WASHINGTON, Aug. 26 -- Billions of dollars laundered by Russian organized crime figures through two New York banks were intended to finance Russian President Boris Yeltsin's allies in the coming parliamentary and presidential elections, United Press International has been told by U.S. intelligence sources, Russian analysts and other experts. The Washington-based newspaper USA Today reported from London Thursday that Russian organized crime figures laundered at least $15 billion through the Bank of New York and the Republic National Bank at the direction of Yeltsin's government. The paper cited senior U.S., British and Russian law enforcement officials for its report. The paper also reported that at least $10 billion of the $15 billion came from the more than $20 billion the International Monetary Fund has loaned to Russia since 1992. Moscow-based Russian sources said the USA Today report appeared to be accurate. They said that Yeltsin and his supporters were widely believed to be attempting to hinder the investigations into the scandal. They also said that the huge sums may be intended to finance pro-Yeltsin candidates in elections for the State Duma, the main house of the Russian parliament, due to be held this December, and in the presidential elections to choose a successor to Yeltsin next June. Ariel Cohen of the conservative Heritage Foundation, a prominent U.S. expert on Russian politics, said these claims appeared credible. 'Judging by the large amount of funds involved and the desperate need for money that has been expressed privately by officials at the highest level of the Yeltsin administration, this was the political 'war chest' of the Yeltsin clan,' he said.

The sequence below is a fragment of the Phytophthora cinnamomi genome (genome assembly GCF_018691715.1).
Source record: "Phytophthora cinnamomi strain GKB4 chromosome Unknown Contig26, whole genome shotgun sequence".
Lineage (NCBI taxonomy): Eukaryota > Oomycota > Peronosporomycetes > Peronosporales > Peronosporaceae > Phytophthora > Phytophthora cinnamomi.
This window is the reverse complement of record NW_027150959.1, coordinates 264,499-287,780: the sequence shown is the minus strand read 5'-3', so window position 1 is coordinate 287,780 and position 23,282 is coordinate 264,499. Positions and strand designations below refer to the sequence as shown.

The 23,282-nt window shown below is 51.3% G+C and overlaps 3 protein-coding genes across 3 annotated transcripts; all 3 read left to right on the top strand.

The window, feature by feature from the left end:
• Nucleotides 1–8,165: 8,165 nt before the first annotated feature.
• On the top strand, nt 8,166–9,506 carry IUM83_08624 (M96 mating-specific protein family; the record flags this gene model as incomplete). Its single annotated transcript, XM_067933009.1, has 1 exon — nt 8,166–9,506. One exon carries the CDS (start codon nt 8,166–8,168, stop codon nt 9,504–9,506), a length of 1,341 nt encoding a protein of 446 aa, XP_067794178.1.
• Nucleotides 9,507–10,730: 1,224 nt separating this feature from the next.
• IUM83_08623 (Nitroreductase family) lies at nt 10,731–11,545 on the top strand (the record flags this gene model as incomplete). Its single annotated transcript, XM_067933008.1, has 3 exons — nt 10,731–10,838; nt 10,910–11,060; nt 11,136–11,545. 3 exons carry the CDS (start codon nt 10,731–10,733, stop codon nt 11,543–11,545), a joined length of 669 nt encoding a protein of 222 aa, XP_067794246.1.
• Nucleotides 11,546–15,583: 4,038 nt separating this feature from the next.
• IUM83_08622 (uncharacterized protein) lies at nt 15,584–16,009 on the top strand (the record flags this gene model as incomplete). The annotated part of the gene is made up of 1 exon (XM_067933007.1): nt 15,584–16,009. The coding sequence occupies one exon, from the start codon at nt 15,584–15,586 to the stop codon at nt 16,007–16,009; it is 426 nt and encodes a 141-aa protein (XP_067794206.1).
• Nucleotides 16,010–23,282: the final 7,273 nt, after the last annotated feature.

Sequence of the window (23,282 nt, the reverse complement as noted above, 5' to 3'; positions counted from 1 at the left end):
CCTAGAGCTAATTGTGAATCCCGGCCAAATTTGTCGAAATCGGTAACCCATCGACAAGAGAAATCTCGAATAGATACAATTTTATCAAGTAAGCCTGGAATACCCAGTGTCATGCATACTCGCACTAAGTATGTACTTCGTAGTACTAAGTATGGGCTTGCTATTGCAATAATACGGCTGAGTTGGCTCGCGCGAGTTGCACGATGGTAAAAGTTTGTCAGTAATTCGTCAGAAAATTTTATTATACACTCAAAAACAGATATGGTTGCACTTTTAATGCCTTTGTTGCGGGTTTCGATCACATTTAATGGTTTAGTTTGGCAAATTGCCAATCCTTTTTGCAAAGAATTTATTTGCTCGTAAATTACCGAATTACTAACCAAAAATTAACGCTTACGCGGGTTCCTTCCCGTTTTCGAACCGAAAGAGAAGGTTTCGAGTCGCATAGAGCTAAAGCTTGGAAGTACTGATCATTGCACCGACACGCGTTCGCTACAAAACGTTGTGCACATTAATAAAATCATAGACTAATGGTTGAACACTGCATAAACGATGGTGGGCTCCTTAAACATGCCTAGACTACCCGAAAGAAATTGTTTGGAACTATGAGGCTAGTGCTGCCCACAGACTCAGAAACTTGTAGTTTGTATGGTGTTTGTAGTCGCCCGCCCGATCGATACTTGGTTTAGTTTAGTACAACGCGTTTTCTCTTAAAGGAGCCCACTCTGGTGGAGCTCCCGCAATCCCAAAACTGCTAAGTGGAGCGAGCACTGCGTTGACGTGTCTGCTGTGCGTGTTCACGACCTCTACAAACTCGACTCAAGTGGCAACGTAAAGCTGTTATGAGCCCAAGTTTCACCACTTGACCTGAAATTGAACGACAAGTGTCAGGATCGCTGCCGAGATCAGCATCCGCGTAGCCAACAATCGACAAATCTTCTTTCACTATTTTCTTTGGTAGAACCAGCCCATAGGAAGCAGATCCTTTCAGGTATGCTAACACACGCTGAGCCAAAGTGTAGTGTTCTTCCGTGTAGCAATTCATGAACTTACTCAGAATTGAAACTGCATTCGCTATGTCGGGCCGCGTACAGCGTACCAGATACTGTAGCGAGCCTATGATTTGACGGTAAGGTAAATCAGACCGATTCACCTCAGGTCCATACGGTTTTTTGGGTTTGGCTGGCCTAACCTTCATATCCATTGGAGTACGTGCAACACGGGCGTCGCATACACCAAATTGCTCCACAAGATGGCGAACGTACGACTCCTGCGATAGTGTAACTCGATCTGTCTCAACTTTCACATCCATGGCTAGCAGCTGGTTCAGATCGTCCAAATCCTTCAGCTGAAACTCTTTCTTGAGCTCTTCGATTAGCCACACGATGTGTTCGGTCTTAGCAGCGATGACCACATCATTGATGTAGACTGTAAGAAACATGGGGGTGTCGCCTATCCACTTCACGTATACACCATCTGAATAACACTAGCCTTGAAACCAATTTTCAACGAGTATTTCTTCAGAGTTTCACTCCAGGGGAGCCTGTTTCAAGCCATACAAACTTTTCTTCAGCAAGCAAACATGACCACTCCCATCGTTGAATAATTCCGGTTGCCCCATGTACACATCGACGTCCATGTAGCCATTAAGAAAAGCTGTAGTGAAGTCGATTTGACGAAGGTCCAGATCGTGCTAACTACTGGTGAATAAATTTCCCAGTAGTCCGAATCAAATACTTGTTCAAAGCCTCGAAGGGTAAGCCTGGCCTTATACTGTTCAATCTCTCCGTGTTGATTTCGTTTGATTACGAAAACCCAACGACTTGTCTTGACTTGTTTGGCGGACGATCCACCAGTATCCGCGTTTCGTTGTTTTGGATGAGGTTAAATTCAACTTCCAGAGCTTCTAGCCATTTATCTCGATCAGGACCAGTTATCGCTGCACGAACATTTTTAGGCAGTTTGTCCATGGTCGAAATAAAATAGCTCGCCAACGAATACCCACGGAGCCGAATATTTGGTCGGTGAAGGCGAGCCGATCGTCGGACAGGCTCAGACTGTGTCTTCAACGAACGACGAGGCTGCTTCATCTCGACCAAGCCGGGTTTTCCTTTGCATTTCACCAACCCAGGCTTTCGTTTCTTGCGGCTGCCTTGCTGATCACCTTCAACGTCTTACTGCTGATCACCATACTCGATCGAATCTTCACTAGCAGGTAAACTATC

'It was the collection of funds that was being moved out of Russia for safekeeping until it needed to be used in the parliamentary and presidential elections.' 'In the West, this money laundering scandal is being treated as a pure law enforcement issue, but that is very misleading,' Cohen said. 'For Moscow, this is primarily a political issue.' Yeltsin cannot run for a third term as president under the 1993 Russian Constitution, which he himself designed. But he and his inner circle of supporters are believed to be desperate to keep his former prime minister, Yevgeny Primakov, and Moscow Mayor Yuri Luzhkov out of power. In recent weeks, Primakov has joined with Luzhkov and most of the regional governors of Russia in the merged Fatherland and All Russia movements. In the 1995 Duma elections and Yeltsin's successful 1996 election campaign, he enjoyed the financial support of the enormous Moscow-based Gazprom oil and gas corporation, the largest energy corporation in the world. Viktor Chernomyrdin, Yeltsin's prime minister from 1993 to 1998, was previously the chairman of Gazprom. And was reappointed to that position on Thursday. But now Gazprom, under its current chairman Rem Vyakhirev, is supporting the Primakov-Luzhkov alliance against the Yeltsin interests in the coming elections. That means, experts said, that Yeltsin and his supporters have been increasingly desperate to raise comparable sums to finance their campaigns from other sources. 'Vyakhirev has committed himself to support the Primakov-Luzhkov team for the 1999-2000 elections,' said Cohen. On Thursday, the Putin government pushed through a new board of directors to control Gazprom at an extraordinary shareholders meeting in Moscow. The move was seen as consolidating state control of the company. USA Today named five prominent Russian individuals who, it said, were being investigated by senior law enforcement bodies in both Russia and Britain in connection with the money-laundering through the two New York banks. Those named: --Tatyana Dyachenko, Yeltsin's daughter and most influential political adviser; --Anatoly Chubais, former chief of staff and former finance minister, the mastermind of Russia's' crash privatization program, who has extremely strong personal links with top Clinton administration policy makers on Russia; --Oleg Soskovets, former deputy prime minister; --Alexander Livshits, former finance minister; --Vladimir Potanin, former deputy chairman of the Russian Federation and one of the seven wealthiest and most powerful oligarch billionaires in Russia. Janine Wedel of George Washington University, a leading U.S. expert on the siphoning of Western aid by Russian organized crime, said Chubais had been widely suspected in Russia for a long time of being involved in such activities. 'Chubais has been under suspicion for years. Nevertheless, he has remained the favorite son of individuals at the top levels of the United States government,' she said. The Moscow Times, in an editorial Aug. 25, said that the investigation into the money laundering appeared to have been hampered by leaks to the Western press. The original story revealing the scandal ran last week in the New York Times. 'The furious Brits (British investigators) blame the Americans; in off-the-record conversations, the FBI blames the Brits; and either way, a major U.S.-British investigation is being brought to a hasty and, possibly, unsatisfactory close,' The Moscow Times said. 'Heroes of law enforcement are being applauded, (and) lauded and in the process being taken out of the game.' Dimitri Simes, president of the Nixon Center, a Washington think tank, agreed with this bleak assessment. He said that despite the dramatic allegations in the New York Times and USA Today reports, it was by no means certain, or even likely, that the suspects in the scandal ever would be successfully prosecuted. 'Unless the United States Congress decides to take an active role in probing these allegations, this investigation will not go very far,' he said. 'Russia is a country where allegations of corruption fly back and forth all the time. And up to now, all the investigations that have been made into them have been effectively blocked by President Yeltsin and his close associates.' In 1997, a study into Russian organized crime by the Global Organized Crime Project of Washington's Center for Strategic and Organized Studies concluded that -- even by then -- close to $200 billion had been illegally siphoned out of Russia as the proceeds of criminal activities, and that the immensely wealthy new structures of Russian organized crime were already subverting the highest officials and institutions of the state. The report coined the term 'criminal-syndicalist state' to describe the emerging political system in a Russia permeated by corruption and organized crime to the highest levels. ---NEWLN:Copyright 1999 by United Press InternationalNEWLN:All rights reserved